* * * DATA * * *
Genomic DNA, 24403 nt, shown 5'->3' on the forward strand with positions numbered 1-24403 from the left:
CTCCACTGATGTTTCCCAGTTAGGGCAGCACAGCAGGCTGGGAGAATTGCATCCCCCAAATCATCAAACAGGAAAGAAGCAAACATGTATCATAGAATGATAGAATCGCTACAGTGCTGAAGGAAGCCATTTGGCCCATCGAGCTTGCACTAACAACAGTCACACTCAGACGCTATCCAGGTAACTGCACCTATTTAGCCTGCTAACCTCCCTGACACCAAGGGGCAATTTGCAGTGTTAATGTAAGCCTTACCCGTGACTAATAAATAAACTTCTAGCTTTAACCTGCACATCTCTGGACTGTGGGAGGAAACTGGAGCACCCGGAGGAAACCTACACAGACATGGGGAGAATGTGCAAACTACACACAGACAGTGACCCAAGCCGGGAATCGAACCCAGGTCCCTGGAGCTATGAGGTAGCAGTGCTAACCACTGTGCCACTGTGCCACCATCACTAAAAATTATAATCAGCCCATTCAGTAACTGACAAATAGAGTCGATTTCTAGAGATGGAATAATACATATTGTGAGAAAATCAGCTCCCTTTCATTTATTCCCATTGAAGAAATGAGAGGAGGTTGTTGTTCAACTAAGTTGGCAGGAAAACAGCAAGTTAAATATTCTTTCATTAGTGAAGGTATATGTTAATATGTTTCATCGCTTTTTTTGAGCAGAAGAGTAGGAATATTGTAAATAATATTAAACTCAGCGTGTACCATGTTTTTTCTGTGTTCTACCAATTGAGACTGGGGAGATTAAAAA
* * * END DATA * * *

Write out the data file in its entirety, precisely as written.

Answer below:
Genomic DNA, 24403 nt, shown 5'->3' on the forward strand with positions numbered 1-24403 from the left:
CTCCACTGATGTTTCCCAGTTAGGGCAGCACAGCAGGCTGGGAGAATTGCATCCCCCAAATCATCAAACAGGAAAGAAGCAAACATGTATCATAGAATGATAGAATCGCTACAGTGCTGAAGGAAGCCATTTGGCCCATCGAGCTTGCACTAACAACAGTCACACTCAGACGCTATCCAGGTAACTGCACCTATTTAGCCTGCTAACCTCCCTGACACCAAGGGGCAATTTGCAGTGTTAATGTAAGCCTTACCCGTGACTAATAAATAAACTTCTAGCTTTAACCTGCACATCTCTGGACTGTGGGAGGAAACTGGAGCACCCGGAGGAAACCTACACAGACATGGGGAGAATGTGCAAACTACACACAGACAGTGACCCAAGCCGGGAATCGAACCCAGGTCCCTGGAGCTATGAGGTAGCAGTGCTAACCACTGTGCCACTGTGCCACCATCACTAAAAATTATAATCAGCCCATTCAGTAACTGACAAATAGAGTCGATTTCTAGAGATGGAATAATACATATTGTGAGAAAATCAGCTCCCTTTCATTTATTCCCATTGAAGAAATGAGAGGAGGTTGTTGTTCAACTAAGTTGGCAGGAAAACAGCAAGTTAAATATTCTTTCATTAGTGAAGGTATATGTTAATATGTTTCATCGCTTTTTTTGAGCAGAAGAGTAGGAATATTGTAAATAATATTAAACTCAGCGTGTACCATGTTTTTTCTGTGTTCTACCAATTGAGACTGGGGAGATTAAAAA